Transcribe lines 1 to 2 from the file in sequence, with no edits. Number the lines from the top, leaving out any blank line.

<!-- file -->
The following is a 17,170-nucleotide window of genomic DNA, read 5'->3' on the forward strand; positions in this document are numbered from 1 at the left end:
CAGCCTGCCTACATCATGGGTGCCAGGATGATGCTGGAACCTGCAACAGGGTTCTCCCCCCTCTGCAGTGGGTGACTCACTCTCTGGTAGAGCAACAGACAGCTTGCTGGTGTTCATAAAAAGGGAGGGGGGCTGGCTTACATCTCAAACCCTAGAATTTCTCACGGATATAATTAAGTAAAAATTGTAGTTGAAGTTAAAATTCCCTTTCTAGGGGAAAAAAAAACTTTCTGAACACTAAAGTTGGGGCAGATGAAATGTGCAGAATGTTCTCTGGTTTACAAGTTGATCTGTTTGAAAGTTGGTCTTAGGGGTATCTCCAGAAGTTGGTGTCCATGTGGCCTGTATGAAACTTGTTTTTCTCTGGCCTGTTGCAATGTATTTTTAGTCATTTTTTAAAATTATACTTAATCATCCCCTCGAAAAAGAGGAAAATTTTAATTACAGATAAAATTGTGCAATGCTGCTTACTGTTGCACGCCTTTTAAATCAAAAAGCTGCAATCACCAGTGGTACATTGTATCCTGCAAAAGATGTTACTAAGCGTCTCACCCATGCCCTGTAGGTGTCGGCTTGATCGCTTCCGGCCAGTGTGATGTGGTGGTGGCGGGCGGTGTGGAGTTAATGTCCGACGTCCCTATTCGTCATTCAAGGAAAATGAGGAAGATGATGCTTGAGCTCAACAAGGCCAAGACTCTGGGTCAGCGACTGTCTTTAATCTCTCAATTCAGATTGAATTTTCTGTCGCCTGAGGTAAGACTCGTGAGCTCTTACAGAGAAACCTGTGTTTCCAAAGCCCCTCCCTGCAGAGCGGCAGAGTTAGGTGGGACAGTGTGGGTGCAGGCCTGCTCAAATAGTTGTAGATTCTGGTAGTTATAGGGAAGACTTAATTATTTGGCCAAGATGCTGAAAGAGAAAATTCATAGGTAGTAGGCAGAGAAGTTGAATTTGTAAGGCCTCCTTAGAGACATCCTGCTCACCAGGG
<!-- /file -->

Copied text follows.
The following is a 17,170-nucleotide window of genomic DNA, read 5'->3' on the forward strand; positions in this document are numbered from 1 at the left end:
CAGCCTGCCTACATCATGGGTGCCAGGATGATGCTGGAACCTGCAACAGGGTTCTCCCCCCTCTGCAGTGGGTGACTCACTCTCTGGTAGAGCAACAGACAGCTTGCTGGTGTTCATAAAAAGGGAGGGGGGCTGGCTTACATCTCAAACCCTAGAATTTCTCACGGATATAATTAAGTAAAAATTGTAGTTGAAGTTAAAATTCCCTTTCTAGGGGAAAAAAAAACTTTCTGAACACTAAAGTTGGGGCAGATGAAATGTGCAGAATGTTCTCTGGTTTACAAGTTGATCTGTTTGAAAGTTGGTCTTAGGGGTATCTCCAGAAGTTGGTGTCCATGTGGCCTGTATGAAACTTGTTTTTCTCTGGCCTGTTGCAATGTATTTTTAGTCATTTTTTAAAATTATACTTAATCATCCCCTCGAAAAAGAGGAAAATTTTAATTACAGATAAAATTGTGCAATGCTGCTTACTGTTGCACGCCTTTTAAATCAAAAAGCTGCAATCACCAGTGGTACATTGTATCCTGCAAAAGATGTTACTAAGCGTCTCACCCATGCCCTGTAGGTGTCGGCTTGATCGCTTCCGGCCAGTGTGATGTGGTGGTGGCGGGCGGTGTGGAGTTAATGTCCGACGTCCCTATTCGTCATTCAAGGAAAATGAGGAAGATGATGCTTGAGCTCAACAAGGCCAAGACTCTGGGTCAGCGACTGTCTTTAATCTCTCAATTCAGATTGAATTTTCTGTCGCCTGAGGTAAGACTCGTGAGCTCTTACAGAGAAACCTGTGTTTCCAAAGCCCCTCCCTGCAGAGCGGCAGAGTTAGGTGGGACAGTGTGGGTGCAGGCCTGCTCAAATAGTTGTAGATTCTGGTAGTTATAGGGAAGACTTAATTATTTGGCCAAGATGCTGAAAGAGAAAATTCATAGGTAGTAGGCAGAGAAGTTGAATTTGTAAGGCCTCCTTAGAGACATCCTGCTCACCAGGG